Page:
The IMD Exclusion

    Beginning in the 1960’s, the United States instituted a massive public policy change focused on eliminating what had been the primary system of care and treatment of the seriously mentally ill: psychiatric hospitals, which at that time often took the form of “asylums.” This massive transformation is referred to as “deinstitutionalization.”  [For a more thorough discussion of the developments during this period, including the philosophy, law and politics behind it, see additional material on this site at: Mental Health Law video | Need for Facilities]

    A number of laws were enacted with the intent to further deinstitutionalization and minimize the number of psychiatric facilities. Programs like Medicare and Medicaid, which were established in 1960, were amended to include specific provisions with precisely such a purpose. The most problematic provision, which affects the availability of beds for seriously mentally ill patients, applies to funding and reimbursement from the federal government through the Medicaid (Medi-Cal in California) program.

   That provision – known as “the IMD Exclusion” – prohibits the federal government from paying or reimbursing costs of care or services for adults under 65 who are in psychiatric hospitals or other residential treatment facilities (“Institution for Mental Diseases”) that have more than 16 beds. [fn1]


    This is the only part of federal Medicaid law that prohibits payment for the cost of providing medically necessary care because of the type of illness being treated. This discriminatory exclusion has resulted in unequal coverage of mental health care. It is a leading cause of our psychiatric hospital bed shortage and directly contributes to a host of negative consequences for those with SMI.  It has left the states and counties providing care to the SMI responsible for the entire expense.  Not everyone has private insurance and private hospitals are often reluctant to take seriously ill psychiatric patients. Thus, many SMI patients are completely dependent on Medicaid, which is crucial to the survival of any hospital that serves the public and accepts patients without private insurance. Hospital treatment for severe mental illness can mean the difference between life and death but, because of this law, such treatment is specifically denied to the people who need it most.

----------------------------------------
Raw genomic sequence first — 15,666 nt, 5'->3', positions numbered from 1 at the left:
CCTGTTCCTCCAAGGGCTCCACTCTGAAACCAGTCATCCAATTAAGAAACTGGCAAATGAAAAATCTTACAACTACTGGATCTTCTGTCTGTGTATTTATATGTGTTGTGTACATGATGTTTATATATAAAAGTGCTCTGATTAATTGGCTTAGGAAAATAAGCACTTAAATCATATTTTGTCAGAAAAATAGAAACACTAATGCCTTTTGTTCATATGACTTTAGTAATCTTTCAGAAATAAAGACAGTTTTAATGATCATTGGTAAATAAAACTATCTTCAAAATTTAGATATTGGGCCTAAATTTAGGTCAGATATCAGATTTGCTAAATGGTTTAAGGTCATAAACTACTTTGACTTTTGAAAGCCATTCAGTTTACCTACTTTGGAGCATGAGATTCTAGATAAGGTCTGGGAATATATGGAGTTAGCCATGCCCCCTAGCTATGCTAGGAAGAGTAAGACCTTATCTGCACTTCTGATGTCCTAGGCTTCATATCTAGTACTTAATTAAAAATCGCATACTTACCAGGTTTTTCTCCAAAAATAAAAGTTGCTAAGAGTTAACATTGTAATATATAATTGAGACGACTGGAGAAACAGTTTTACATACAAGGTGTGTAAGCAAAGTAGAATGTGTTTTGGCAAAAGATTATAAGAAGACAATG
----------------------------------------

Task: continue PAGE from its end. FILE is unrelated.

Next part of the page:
In recent years, states were given the option to cover short-term stays by applying for a waiver from the federal government. California’s statewide program – CalAIM – is currently applying for such a waiver, but that involves a lengthy process that will take several years (see DHCS link below).


    So, while this option shows progress, we need to permanently remove the IMD exclusion. People with mental health conditions – just like people with any medical condition – need a range of care options from outpatient services to hospital care. Also, this only covers “short-term stays.” We need the federal government to repeal the IMD exclusion altogether.

FASMI, The Treatment Advocacy Center [fn2], NAMI [fn3] and many other organizations support repeal. You can support its repeal by writing letters to your federal senator and representative and encouraging him/her to propose a bill to repeal the IMD exclusion or become a co-sponsor of such a bill. 



[1] Section 1905(a)(B) of the Social Security Act prohibits “payments with respect to care or services for any individual … [between age 21-64] who is a patient in an Institution of Mental Diseases.” NOTE:  Medicare also discriminatorily limits payments to 190 days per person in his/her lifetime for care in inpatient psychiatric hospitals.  The problem, of course, is that people suffering from SMI may easily go over that limit, especially if they start Medicare coverage at a younger age, because they typically require ongoing treatment and multiple hospitalizations over the course of a lifetime. See: